I remember when my daughter was first diagnosed with allergies. I remember how overwhelming it was to think about the ways this would effect what we eat at our house. And I remember how very little help or guidance was offered by the allergist, and how few questions I had, largely because I did not know enough to understand how little I really knew.
I had a new set of restrictions around what we would eat, and an epi pen. I knew that the epi pen could save her life if she ate something she shouldn't.
I did not know that anaphylaxis does not need to be the dramatic gasping for breath as your airways close that I envisioned. In fact, it was much later when my allergist was listening to me describe a very scary reaction to accidental ingestion that I found out anaphylaxis can take many forms. He looked at me at said so matter of factly, "You should have used your epi-pen." What?! Really?! Crap. I didn't know. Her airways did not appear to be effected. Crap crap crap.
If you have recently been gifted with a life saving epi-pen, talk to your allergist about when to use it. Be specific. Make sure you feel comfortable with the answer you get. Understand what anaphylaxis can look like. For my daughter it was blistering lips, 'burning' tongue, vomiting, diarrhea, and extreme fatigue that my allergist thinks was most likely a blood pressure drop. I knew it was a horribly bad reaction. I was terrified watching her. I did not know that the epi was the thing to do. Now I understand so much more. Talk to your doctor, google it, and know what to watch for and how to treat it.
Next, make sure you get a two pack. Do NOT split them up. Those pens are clipped together for a reason! You need to carry two epi-pens at all times for several reasons.
- In case of a misfire. You don't want to have a faulty pen with no back-up.
- In case of a bi-phasic reaction. This is when the initial shot works to calm the reaction, but the reaction starts again without warning. This can happen up to 8 hours later.
- In case one shot is not enough medicine to stop the reaction. You can give the second shot if the reaction has not stopped progressing within 5 minutes. This is especially important if you have an epi jr and a child who is approaching the upper limit of the weight boundary.
If you use your epi go directly to the ER. You want to be in a place with the resources to treat a bi-phasic reaction. They can also treat the many complications that can arise from a severe allergic reaction and administer additional medicine as needed to help control the many systems that can be involved in a reaction. Expect to stay a minimum of 6 hours, often 8-10. Do not let the ER staff send you home after an hour. You are the expert, you live with and deal with allergies everyday, and you know that a longer period of observation is needed. Insist. And make sure to leave with a script for a refill.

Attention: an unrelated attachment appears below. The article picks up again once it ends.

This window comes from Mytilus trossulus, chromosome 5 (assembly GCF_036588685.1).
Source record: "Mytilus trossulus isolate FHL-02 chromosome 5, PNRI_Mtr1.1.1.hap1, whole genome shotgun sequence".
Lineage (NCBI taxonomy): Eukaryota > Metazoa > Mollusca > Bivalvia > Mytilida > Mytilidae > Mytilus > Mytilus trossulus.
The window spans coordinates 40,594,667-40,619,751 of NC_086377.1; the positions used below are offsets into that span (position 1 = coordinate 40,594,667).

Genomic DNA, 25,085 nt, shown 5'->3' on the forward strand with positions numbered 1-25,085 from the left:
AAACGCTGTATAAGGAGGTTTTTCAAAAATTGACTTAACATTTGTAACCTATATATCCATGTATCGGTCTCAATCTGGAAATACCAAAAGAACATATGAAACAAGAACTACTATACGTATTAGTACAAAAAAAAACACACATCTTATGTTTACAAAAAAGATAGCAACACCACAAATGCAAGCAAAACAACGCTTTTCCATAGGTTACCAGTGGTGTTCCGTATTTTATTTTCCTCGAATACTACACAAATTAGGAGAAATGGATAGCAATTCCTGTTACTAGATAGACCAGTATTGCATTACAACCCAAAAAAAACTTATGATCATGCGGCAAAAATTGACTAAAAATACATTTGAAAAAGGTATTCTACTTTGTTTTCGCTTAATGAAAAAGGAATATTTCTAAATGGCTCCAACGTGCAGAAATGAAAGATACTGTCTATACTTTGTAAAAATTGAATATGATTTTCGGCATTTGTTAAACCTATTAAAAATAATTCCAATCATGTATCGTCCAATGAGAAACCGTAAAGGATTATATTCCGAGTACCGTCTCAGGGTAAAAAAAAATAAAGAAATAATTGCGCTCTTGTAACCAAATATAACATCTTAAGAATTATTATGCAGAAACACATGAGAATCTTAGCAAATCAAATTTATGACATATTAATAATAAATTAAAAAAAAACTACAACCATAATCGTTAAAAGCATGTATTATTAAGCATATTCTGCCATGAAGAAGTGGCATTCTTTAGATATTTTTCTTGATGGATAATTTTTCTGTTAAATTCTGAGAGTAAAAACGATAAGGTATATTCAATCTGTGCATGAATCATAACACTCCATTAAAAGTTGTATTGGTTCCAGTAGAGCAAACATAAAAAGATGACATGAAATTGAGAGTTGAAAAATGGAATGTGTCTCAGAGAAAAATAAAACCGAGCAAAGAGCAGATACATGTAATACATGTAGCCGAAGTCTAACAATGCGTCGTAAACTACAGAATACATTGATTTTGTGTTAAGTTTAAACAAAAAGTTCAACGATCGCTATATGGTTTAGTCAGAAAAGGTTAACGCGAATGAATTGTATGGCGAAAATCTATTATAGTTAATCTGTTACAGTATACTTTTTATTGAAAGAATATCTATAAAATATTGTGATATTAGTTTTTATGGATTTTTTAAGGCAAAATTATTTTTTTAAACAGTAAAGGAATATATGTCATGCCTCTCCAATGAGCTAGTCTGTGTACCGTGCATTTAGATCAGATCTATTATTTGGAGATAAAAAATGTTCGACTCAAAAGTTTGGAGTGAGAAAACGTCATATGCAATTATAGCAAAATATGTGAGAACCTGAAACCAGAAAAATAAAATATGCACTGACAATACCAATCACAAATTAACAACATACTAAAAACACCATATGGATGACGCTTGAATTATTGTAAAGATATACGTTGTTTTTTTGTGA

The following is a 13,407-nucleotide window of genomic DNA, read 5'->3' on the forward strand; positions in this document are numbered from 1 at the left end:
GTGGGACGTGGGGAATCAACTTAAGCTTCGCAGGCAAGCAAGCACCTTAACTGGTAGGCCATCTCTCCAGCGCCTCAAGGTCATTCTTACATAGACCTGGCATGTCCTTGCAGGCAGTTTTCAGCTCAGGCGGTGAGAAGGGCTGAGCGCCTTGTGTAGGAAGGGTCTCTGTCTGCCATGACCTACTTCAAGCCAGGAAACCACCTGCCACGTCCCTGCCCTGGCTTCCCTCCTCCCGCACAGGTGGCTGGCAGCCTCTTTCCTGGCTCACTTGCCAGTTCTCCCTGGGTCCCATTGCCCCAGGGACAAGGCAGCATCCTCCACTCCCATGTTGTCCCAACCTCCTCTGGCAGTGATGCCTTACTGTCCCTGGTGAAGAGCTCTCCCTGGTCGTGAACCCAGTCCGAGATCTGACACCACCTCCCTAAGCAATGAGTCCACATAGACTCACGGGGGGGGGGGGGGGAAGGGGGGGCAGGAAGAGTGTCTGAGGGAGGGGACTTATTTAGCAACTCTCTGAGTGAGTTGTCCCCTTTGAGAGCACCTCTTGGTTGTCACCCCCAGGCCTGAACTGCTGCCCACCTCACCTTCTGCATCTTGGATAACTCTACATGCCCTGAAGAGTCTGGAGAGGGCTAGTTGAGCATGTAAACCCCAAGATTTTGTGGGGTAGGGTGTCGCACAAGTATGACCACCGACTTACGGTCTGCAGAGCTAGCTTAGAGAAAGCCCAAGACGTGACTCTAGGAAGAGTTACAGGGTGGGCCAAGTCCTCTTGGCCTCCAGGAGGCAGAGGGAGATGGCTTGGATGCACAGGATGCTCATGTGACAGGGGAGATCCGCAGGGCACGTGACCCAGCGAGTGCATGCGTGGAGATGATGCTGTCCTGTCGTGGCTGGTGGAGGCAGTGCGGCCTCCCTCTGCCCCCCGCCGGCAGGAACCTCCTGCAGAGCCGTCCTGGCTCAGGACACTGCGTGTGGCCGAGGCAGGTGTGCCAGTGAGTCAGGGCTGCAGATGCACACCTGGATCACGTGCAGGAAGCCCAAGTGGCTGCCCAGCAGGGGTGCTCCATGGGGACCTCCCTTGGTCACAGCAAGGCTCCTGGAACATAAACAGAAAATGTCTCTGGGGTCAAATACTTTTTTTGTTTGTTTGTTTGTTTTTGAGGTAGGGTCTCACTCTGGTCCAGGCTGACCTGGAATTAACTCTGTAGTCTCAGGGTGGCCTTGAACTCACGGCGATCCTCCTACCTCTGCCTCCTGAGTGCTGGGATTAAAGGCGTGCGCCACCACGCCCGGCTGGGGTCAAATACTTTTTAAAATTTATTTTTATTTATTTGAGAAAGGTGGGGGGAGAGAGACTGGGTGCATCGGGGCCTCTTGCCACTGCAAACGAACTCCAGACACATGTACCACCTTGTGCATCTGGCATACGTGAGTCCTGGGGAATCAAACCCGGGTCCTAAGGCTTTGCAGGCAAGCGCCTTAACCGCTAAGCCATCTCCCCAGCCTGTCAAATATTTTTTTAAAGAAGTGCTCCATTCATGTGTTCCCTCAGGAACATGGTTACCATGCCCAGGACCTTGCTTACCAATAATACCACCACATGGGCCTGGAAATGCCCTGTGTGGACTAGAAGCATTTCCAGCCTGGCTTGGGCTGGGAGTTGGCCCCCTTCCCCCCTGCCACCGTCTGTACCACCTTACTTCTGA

When in doubt, get the epi out. Really. The epinephrine in a single shot will not hurt your child. It will make them jittery for 15-20 minutes if it was not needed. It wears off quickly and there are NO contraindications for giving it. Relief starts immediately when the epi is given. If you wait, the allergic reaction can sometimes be managed without the epi, but the reaction will drag on for much longer than it would if the epi had been utilized.
Hopefully you have lots of unused expired epi-pens. What to do with them? My favorite solution is to use them for training anyone and everyone who might have a reason to use it. Buy a bag of oranges and let the teachers, the in-laws, the best friends, and the neighbors all practice using a real epi-pen with an orange. For those of you who have used a live epi you know it feels different from the trainer. It sounds different. An orange makes a great simulator for practice so no one will be surprised by the difference if they need to use the real thing.
This should cover the basics. You now have rudimentary epi-pen know how. Let me know what questions you have, I'll try to answer. Let me know what details I forgot to mention. Mostly make sure you feel comfortable with that pen, it is the most important thing you can do for yourself and your loved ones.
Thanks for this great post on Epi-pens, just in time for our yearly appointment with the allergist! Now I am armed with all the material I need to ask the right questions ;o)ReplyDelete
Wow - so glad I read your post! We've been to the allergist twice in the past year and have never been given this thorough of a primer on the epi pen! I had no idea that I should keep the 2 pens together at all times, and honestly I would have been annoyed if we went to the ER and were kept there for 8 hours for monitoring. Awesome, super helpful info, thanks for posting this!ReplyDelete
So I glad I could help you ladies increase your knowledge and confidence with your epi! It is amazing how little guidance most allergists really provide, and how we as parents don't realize the knowledge gap that exists.ReplyDelete